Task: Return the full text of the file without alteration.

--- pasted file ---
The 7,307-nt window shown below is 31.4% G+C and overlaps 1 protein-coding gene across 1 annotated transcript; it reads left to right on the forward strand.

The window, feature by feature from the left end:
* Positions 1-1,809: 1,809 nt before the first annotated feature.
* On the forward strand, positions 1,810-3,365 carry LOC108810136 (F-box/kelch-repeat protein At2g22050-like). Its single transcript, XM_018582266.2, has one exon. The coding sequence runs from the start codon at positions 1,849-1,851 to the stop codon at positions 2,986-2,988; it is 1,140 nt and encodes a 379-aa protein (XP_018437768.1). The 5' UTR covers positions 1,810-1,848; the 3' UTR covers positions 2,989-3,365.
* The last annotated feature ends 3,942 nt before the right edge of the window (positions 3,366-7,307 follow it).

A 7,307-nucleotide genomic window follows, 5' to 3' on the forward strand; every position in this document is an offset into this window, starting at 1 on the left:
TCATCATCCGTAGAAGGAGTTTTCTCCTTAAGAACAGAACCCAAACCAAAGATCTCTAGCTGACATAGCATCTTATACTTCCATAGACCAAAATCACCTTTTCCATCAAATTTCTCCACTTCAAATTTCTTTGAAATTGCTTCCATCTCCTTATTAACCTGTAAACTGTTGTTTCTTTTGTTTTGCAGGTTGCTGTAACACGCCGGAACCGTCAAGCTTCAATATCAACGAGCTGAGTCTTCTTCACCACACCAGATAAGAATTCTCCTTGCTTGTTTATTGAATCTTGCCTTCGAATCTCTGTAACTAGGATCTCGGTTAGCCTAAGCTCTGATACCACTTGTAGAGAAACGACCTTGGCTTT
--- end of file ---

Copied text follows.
The 7,307-nt window shown below is 31.4% G+C and overlaps 1 protein-coding gene across 1 annotated transcript; it reads left to right on the forward strand.

The window, feature by feature from the left end:
* Positions 1-1,809: 1,809 nt before the first annotated feature.
* On the forward strand, positions 1,810-3,365 carry LOC108810136 (F-box/kelch-repeat protein At2g22050-like). Its single transcript, XM_018582266.2, has one exon. The coding sequence runs from the start codon at positions 1,849-1,851 to the stop codon at positions 2,986-2,988; it is 1,140 nt and encodes a 379-aa protein (XP_018437768.1). The 5' UTR covers positions 1,810-1,848; the 3' UTR covers positions 2,989-3,365.
* The last annotated feature ends 3,942 nt before the right edge of the window (positions 3,366-7,307 follow it).

A 7,307-nucleotide genomic window follows, 5' to 3' on the forward strand; every position in this document is an offset into this window, starting at 1 on the left:
TCATCATCCGTAGAAGGAGTTTTCTCCTTAAGAACAGAACCCAAACCAAAGATCTCTAGCTGACATAGCATCTTATACTTCCATAGACCAAAATCACCTTTTCCATCAAATTTCTCCACTTCAAATTTCTTTGAAATTGCTTCCATCTCCTTATTAACCTGTAAACTGTTGTTTCTTTTGTTTTGCAGGTTGCTGTAACACGCCGGAACCGTCAAGCTTCAATATCAACGAGCTGAGTCTTCTTCACCACACCAGATAAGAATTCTCCTTGCTTGTTTATTGAATCTTGCCTTCGAATCTCTGTAACTAGGATCTCGGTTAGCCTAAGCTCTGATACCACTTGTAGAGAAACGACCTTGGCTTT